Tea has a special place in my heart.
When I was a kid, the kettle was always on in our house. Mom never drank coffee or alcohol, or touched cigarettes, but she sipped cups of hot tea all day long. My sisters and I drank it, too.
Later on in life, I figured out that Mom probably kept us full of tea so we wouldn’t notice we were hungry. Don’t get me wrong — she fed us three times a day. But the portions were small and there was no money for snacks. A quart of orange juice had to be split six ways and last a week. A steak was the size of a small saucer, cut in six pieces. Usually as tough as leather, too, because Mom wasn’t the best cook. But she sure could brew a pot of tea.
We had black tea only. No green tea, spiced tea, or — heaven forbid — herbal tea in our house. Just good old orange pekoe and pekoe cut black tea, in flow-through tea bags. My mother liked hers piping hot. “Bring it to a rolling boil,” she’d say, emphasizing the “rolling” for effect — and to make sure you didn’t misunderstand her. No tepid tea for Mom. She added a lot of sugar and just a drop of milk. Just enough milk, some would say, to tick you off because it hardly seemed worth the effort to get the container out of the fridge. “Let’s just sit and be quiet,” Mom would say. Then she’d stir like crazy and bang the spoon on the rim.
Anything that happened was a reason to boil water for tea. Done with the breakfast dishes? Let’s have a cup of tea. Finished the laundry? Time for a tea break. Someone at the door? Put the kettle on and invite them in. Then let’s all settle in for a long conversation and a hot cup of tea, or two, or three.
Tea is one of the few habits I’ve kept over the years. I still drink it every day, piping hot, like Mom did. No microwave tea for me. I don’t add a lot of sugar though, just a little Splenda and a touch of soy creamer. I do sneak in a green tea bag alongside the black one, but only for the catechins. I let the green bag steep for a minute and take it out and leave the black one in. That way, I get all the antioxidants and that rich black tea flavor. None of that mossy green tea taste for me.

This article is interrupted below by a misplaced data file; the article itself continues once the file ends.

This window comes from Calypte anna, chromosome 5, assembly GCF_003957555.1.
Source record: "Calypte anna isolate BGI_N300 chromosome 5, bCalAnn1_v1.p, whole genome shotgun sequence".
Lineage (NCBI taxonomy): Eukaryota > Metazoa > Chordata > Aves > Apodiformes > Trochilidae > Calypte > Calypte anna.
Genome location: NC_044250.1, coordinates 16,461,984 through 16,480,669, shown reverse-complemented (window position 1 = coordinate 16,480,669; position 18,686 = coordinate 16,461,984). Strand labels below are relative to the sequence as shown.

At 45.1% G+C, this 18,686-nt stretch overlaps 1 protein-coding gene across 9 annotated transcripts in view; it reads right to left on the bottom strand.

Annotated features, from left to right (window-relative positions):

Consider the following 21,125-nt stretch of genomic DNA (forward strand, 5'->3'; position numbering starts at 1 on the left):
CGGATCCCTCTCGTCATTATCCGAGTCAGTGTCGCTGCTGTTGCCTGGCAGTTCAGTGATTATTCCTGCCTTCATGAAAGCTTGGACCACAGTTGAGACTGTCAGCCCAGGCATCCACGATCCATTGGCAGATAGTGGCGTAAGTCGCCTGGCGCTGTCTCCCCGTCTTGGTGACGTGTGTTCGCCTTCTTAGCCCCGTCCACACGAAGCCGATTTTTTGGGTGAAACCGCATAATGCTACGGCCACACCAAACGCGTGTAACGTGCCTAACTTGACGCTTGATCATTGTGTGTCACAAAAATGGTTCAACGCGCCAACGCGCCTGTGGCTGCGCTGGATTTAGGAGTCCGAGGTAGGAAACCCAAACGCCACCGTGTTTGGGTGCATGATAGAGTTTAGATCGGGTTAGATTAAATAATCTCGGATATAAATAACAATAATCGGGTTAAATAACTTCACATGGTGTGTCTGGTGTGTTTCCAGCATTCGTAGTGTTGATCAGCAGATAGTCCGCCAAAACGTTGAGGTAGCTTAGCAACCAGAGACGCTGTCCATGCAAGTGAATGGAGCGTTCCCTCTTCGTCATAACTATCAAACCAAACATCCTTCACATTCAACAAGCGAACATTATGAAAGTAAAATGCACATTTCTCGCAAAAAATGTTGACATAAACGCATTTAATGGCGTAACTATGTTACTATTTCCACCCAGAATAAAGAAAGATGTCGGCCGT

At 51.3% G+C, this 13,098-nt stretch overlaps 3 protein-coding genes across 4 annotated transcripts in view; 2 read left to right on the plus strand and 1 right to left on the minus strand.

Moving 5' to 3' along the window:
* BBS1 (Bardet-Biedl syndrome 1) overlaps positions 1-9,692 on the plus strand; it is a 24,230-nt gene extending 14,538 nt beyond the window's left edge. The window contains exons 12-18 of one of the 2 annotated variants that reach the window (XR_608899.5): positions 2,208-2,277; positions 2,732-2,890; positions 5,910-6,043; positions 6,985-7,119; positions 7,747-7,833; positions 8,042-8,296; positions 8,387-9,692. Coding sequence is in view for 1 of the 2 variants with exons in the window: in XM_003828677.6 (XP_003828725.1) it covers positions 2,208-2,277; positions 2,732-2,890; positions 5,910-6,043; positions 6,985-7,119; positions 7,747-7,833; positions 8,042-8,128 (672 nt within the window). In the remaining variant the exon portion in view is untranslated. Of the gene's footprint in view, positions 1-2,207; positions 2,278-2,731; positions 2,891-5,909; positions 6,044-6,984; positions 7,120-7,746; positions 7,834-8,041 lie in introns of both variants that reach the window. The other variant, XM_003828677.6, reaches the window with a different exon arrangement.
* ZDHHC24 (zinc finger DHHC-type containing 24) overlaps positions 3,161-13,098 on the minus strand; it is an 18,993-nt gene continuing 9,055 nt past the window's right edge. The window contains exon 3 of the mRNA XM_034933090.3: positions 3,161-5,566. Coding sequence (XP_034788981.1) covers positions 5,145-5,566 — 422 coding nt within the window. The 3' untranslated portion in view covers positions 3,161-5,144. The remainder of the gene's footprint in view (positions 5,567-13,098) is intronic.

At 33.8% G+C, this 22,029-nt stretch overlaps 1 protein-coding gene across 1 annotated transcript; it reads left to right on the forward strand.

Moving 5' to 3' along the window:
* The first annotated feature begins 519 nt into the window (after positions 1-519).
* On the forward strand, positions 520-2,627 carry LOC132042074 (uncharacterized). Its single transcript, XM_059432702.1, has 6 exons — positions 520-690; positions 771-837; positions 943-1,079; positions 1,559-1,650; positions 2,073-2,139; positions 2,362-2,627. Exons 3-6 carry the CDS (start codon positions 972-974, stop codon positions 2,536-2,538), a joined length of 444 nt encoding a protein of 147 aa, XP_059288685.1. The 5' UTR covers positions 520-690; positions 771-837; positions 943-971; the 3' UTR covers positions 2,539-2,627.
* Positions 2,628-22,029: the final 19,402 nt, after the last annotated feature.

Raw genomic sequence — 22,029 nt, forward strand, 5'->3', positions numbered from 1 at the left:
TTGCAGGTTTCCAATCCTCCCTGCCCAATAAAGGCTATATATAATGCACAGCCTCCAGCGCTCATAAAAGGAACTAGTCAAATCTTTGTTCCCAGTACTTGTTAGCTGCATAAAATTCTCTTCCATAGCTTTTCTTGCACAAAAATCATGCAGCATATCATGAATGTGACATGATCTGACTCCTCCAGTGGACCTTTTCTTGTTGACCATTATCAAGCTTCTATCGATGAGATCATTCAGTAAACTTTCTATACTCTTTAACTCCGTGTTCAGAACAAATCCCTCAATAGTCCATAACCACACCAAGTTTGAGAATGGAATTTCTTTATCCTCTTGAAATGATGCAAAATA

These days, the experts say black tea is good for you as long as you don’t overdo it. Six cups a day was probably a lot for me as a kid because of all the caffeine, but no one knew any better back then.
I drink it now because it’s a habit. I drink it for the health benefits. And I drink it because putting the kettle on reminds me to stop what I’m doing every now and then and take a moment for a cup of tea. I sit and be quiet, like my mother did. And sometimes, just for fun, I stir it like crazy and bang the spoon on the rim.
Susan Joy Paul is an author, editor, and freelance writer. She has lived on Colorado Springs’ northwest side for more than 20 years. Contact Susan at firstname.lastname@example.org.